Ground Breaking For African American Museum - Spokane, North Idaho News & Weather KHQ.com

Ground Breaking For African American Museum

USATODAY.COM - President Obama and former first lady Laura Bush joined Wednesday in celebrating the start of construction for the National Museum of African American History and Culture with groundbreaking ceremonies on the National Mall.

The $500 million museum, created by an act of Congress in 2003, will have the task of chronicling more than 200 years of black life in the United States.

It was first proposed by black Civil War veterans almost 100 years ago and took five special commissions and two acts of Congress later to make it a reality. Obama, the nation's first black president, was joined by first lady Michelle Obama and other dignitaries.

"This day has been a long time coming," the president said. "The time will come when few people will remember drinking from a colored water fountain or boarding a segregated bus … it will be a monument for all time, it will do more than simply keep those memories alive."

Obama said that "moments like this" made him think about his daughters, Sasha and Malia, "and what I want for them to take away."

"I want them to see how ordinary Americans can do extraordinary things … how men and women just like them have the courage to right a wrong," he said. "I want them to appreciate this museum not just as a record of tragedy but as a celebration of life."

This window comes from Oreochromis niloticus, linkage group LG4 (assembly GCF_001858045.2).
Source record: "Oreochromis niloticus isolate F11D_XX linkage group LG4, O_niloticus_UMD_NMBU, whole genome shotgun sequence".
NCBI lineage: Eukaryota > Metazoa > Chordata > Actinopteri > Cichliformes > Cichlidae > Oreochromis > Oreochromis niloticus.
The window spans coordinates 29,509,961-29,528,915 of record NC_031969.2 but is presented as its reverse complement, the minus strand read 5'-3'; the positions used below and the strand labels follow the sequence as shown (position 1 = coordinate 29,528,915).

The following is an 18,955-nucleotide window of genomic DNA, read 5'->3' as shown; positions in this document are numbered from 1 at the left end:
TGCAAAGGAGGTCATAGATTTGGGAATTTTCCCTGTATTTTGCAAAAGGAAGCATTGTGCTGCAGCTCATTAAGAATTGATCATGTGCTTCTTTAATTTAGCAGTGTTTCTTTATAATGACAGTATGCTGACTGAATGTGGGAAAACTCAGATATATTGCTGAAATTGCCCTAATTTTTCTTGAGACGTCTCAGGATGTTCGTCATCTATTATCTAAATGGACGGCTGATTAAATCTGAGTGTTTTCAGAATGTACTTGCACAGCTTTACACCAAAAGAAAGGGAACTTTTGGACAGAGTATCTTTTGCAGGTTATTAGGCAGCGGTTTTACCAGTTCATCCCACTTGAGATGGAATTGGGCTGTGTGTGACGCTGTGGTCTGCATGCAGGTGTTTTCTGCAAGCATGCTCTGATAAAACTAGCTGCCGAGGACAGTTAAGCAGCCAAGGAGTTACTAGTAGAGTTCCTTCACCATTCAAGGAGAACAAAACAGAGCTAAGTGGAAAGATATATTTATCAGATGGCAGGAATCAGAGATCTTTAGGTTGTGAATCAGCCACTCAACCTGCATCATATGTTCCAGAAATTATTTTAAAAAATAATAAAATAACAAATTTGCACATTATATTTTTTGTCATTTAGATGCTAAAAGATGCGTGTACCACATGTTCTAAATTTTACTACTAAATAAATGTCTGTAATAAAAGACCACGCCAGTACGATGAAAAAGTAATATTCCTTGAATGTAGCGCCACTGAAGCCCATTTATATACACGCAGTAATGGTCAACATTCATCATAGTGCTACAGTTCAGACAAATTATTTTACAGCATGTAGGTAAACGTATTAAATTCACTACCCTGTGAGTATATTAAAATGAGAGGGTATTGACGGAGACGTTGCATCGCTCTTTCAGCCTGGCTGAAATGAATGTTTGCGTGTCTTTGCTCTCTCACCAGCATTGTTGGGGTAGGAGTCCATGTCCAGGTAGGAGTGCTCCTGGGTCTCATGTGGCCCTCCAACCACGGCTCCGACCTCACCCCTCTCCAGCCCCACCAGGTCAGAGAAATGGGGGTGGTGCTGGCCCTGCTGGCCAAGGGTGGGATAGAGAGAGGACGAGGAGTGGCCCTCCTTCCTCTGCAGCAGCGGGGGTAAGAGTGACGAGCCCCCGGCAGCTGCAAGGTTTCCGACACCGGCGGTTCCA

Bush, who is a member of the advisory council for the new museum, said it "will pay tribute to the many lives known and unknown that so immeasurably enriched our nation.".

The new museum will include seven levels over more than 323,000 square feet and provide a sweeping history that confronts racial oppression and highlights the achievements of the famous and the everyday life of ordinary people. Its bronze and glass facade, known as the Corona, represents traditional African architecture.

For nine years, the museum's staff has worked to build the new Smithsonian museum from scratch, finding financial donors, scouring the nation for historical artifacts and planning the museum's exhibits.

"We are trying to humanize these big stories: slavery, migration, the civil rights movement," museum director Lonnie Bunch says. click here to read the full article

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